Weekly choice: on being productive, altruist and feminist

RSA Animate – Re-Imagining Work

How can we get people more engaged, more productive, and happier at work? Is technology part of the problem – and could it also be part of the solution? Dave Coplin, Chief Envisioning Officer at Microsoft, imagines what might be possible if more organization embraced the full, empowering potential of technology and encouraged a truly open, collaborative and flexible working culture.

http://comment.rsablogs.org.uk/2013/09/25/rsa-animate-reimagining-work/

“Work is no longer a Destination!”

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An Analysis of Altruism

Neel Burton is a psychiatrist, philosopher and writer who lives and teaches in Oxford.  In this interesting article he proposes a different perspective of altruism.

http://outre-monde.com/2013/09/01/an-analysis-of-altruism/

“Altruistic acts are self-interested, if not because they relieve anxiety, then perhaps because they lead to pleasant feelings of pride and satisfaction; the expectation of honor or reciprocation; or the greater likelihood of a place in heaven; and even if neither of the above, then at least because they relieve unpleasant feelings such as the guilt or shame of not having acted at all.”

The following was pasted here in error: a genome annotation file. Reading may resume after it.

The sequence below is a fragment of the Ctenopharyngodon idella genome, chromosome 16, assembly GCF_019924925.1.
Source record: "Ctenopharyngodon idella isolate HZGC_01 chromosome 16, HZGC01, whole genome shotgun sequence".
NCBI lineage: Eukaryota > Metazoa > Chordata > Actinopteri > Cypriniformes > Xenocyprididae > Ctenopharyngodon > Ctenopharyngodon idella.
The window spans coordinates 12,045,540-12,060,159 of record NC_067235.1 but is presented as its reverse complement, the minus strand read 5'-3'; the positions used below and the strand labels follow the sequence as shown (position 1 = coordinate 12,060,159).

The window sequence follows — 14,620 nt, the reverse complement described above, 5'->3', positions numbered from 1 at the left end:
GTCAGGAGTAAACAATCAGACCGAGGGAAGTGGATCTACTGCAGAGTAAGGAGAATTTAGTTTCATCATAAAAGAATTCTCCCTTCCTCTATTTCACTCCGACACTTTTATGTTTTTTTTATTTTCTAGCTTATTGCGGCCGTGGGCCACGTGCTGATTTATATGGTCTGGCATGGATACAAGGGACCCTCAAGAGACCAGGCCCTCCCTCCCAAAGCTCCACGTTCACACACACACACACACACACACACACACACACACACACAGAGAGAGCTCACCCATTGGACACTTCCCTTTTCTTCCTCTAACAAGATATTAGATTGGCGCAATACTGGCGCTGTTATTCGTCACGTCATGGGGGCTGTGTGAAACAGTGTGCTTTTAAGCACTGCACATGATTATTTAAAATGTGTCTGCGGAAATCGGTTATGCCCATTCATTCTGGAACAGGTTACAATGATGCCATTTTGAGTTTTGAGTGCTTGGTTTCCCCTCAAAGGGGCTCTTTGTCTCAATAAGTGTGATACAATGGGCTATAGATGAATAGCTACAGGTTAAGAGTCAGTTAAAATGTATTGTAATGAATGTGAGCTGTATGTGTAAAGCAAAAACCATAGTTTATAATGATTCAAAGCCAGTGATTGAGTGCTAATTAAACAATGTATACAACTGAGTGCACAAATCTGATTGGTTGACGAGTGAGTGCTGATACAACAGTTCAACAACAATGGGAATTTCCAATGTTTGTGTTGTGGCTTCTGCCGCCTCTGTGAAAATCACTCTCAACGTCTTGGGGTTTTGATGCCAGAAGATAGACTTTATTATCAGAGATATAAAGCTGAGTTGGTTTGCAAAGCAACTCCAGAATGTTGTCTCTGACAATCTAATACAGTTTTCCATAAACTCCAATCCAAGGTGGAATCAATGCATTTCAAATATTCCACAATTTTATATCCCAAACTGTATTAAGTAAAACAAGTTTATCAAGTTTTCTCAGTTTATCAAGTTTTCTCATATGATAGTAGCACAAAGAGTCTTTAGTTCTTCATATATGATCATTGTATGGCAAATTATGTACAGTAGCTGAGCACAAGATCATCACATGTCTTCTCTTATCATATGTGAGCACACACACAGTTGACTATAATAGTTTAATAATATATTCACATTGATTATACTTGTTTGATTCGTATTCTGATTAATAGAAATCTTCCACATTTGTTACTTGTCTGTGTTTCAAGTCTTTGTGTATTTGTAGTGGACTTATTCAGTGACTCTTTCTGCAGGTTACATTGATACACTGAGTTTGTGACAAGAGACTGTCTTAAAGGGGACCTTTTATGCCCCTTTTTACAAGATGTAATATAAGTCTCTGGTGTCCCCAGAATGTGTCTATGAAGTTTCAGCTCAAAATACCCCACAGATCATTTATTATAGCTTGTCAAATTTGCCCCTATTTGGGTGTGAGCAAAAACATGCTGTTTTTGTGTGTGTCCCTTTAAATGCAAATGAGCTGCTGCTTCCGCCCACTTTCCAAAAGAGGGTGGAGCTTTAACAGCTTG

animal-altruism

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Ted’s best for the week

In this creative talk Ben Saunders (an explorer of limits) urges the audiences to consider carefully how to spend the “tiny amount of time we each have on this planet.”

http://www.ted.com/talks/ben_saunders_why_bother_leaving_the_house.html

“To try, to experience, to engage, to endeavor rather than to watch and to wonder, that’s where the real meat of life is to be found. It’s the juice that we can suck out of our hours and days,” says Saunders. “If I’ve learned anything from 12 years now of dragging heavy things around cold places, it’s that true, real inspiration and growth only comes from adversity and challenge, from stepping away from what’s comfortable and familiar and stepping out into the unknown.”

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Person of the week, Simone de Beauvoir, the mother of modern feminism and a symbol of sexual freedom!

simone

The one who upheld the issue of freedom for women, as the most desirable human condition, especially freedom of choice.

Women have reproductive role and the role of upbringing, said Beauvoir, and this is in part why women find it difficult to be free. However, the woman does not need to be defined by her uterus, it is possible to have a life outside of her reproductive functions.